Kingdom, Civitas, and County: The Evolution of Territorial Identity in the English Landscape

deStephen Rippon

19 mai 2018|
Kingdom, Civitas, and County: The Evolution of Territorial Identity in the English Landscape de Stephen Rippon
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This book explores the development of territorial identity in the late prehistoric, Roman, and early medieval periods. Over the course of the Iron Age, a series of marked regional variations in material culture and landscape character emerged across eastern England that reflect the development of discrete zones of social and economic interaction. The boundaries between these zones appear to have run through sparsely settled areas of the landscape on high ground, and corresponded to a series of kingdoms that emerged during the Late Iron Age. In eastern England at least, these pre-Roman socio-economic territories appear to have survived throughout the Roman period despite a trend towards cultural homogenization brought about by Romanization. Although there is no direct evidence for the relationship between these socio-economic zones and the Roman administrative territories known as civitates, they probably corresponded very closely. The fifth century saw some Anglo-Saxon immigration but whereas in East Anglia these communities spread out across much of the landscape, in the Northern Thames Basin they appear to have been restricted to certain coastal and estuarine districts. The remaining areas continued to be occupied by a substantial native British population, including much of the East Saxon kingdom (very little of which appears to have been "Saxon"). By the sixth century a series of regionally distinct identities - that can be regarded as separate ethnic groups - had developed which corresponded very closely to those that had emerged during the late prehistoric and Roman periods. These ancient regional identities survived through to the Viking incursions, whereafter they were swept away following the English re-conquest and replaced with the counties with which we are familiar today.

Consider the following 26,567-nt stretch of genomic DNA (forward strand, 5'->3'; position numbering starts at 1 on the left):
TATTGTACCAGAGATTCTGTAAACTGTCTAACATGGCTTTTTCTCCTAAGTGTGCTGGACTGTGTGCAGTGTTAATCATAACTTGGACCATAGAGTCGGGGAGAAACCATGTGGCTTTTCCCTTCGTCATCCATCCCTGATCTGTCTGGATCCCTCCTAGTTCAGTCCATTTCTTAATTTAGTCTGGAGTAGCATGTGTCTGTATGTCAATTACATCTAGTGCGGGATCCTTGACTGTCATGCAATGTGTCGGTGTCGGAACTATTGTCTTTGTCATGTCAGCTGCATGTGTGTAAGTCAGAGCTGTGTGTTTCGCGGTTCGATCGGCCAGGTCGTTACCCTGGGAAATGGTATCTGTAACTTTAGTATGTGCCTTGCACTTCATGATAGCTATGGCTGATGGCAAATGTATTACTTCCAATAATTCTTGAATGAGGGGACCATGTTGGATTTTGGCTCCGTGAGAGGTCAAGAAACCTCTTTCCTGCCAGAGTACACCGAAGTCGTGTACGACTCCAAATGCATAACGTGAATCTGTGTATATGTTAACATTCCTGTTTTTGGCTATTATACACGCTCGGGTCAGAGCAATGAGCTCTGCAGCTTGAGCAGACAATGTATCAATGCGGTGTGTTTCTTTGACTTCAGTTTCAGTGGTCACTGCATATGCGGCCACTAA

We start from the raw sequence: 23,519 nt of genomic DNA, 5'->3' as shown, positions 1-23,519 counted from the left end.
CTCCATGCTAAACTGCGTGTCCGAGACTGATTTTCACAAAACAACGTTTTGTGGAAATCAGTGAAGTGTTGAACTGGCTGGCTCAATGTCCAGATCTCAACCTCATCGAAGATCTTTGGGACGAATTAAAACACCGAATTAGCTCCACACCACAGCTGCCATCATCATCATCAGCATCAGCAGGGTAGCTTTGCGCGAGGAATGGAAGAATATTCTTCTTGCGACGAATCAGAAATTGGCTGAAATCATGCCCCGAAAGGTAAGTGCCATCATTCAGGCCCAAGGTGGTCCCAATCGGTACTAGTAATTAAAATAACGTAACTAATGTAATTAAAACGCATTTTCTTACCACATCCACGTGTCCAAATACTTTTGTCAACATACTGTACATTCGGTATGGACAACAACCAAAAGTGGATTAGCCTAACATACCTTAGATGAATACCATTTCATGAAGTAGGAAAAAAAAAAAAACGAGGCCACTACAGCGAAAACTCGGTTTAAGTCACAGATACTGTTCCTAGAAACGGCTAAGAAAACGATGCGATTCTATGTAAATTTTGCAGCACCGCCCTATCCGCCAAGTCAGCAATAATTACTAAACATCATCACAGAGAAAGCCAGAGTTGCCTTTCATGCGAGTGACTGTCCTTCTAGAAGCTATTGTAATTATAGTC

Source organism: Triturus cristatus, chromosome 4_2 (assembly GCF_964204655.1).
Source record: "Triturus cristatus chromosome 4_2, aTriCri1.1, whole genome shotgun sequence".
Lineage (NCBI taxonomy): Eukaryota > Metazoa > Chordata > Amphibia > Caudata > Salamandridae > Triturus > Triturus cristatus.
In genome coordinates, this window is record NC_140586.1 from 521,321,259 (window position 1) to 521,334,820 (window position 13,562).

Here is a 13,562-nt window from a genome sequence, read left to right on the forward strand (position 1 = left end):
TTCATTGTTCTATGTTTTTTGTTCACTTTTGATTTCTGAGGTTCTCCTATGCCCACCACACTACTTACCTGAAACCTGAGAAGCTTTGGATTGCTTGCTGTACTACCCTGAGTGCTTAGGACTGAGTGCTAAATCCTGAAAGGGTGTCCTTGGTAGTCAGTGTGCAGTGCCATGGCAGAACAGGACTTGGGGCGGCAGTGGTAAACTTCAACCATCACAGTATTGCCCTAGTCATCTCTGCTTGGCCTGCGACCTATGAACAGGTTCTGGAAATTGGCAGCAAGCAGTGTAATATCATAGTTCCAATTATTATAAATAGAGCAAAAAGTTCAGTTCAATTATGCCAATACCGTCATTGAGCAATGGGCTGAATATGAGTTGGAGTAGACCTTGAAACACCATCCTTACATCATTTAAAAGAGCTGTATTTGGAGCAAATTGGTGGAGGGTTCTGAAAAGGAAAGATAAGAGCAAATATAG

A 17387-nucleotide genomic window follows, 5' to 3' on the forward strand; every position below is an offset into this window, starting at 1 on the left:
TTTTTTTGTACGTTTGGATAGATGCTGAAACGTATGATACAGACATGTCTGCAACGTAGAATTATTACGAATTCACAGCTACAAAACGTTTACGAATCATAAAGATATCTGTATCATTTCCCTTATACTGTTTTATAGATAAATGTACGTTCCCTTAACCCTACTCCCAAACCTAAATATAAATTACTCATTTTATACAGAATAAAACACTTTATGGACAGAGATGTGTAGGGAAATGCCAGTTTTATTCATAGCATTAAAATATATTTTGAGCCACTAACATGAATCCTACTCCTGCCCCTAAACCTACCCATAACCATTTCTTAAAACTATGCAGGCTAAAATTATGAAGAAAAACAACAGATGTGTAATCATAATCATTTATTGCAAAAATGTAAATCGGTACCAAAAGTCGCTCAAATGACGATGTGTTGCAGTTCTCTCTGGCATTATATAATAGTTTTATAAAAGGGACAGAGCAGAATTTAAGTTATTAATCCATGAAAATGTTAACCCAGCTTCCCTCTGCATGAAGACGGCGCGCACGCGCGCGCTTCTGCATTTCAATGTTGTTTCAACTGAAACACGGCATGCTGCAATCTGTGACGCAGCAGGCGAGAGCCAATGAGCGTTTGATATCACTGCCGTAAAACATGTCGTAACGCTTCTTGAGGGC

Stephen Rippon is Professor of Landscape Archaeology at the University of Exeter with strongly interdisciplinary research interests in the landscapes of Roman and medieval Britain, regional variation in landscape character, and using the techniques of historic landscape analysis to explore how the countryside of today has come into bei...
Titre :Kingdom, Civitas, and County: The Evolution of Territorial Identity in the English Landscape
Format :Couverture rigide
Dimensions de l'article :464 pages, 9.69 X 6.73 X 0 po
Dimensions à l'expédition :464 pages, 9.69 X 6.73 X 0 po
Publié le :19 mai 2018
Publié par :Oxford University Press
Langue :anglais
Convient aux âges :Tous les âges
ISBN - 13 :9780198759379

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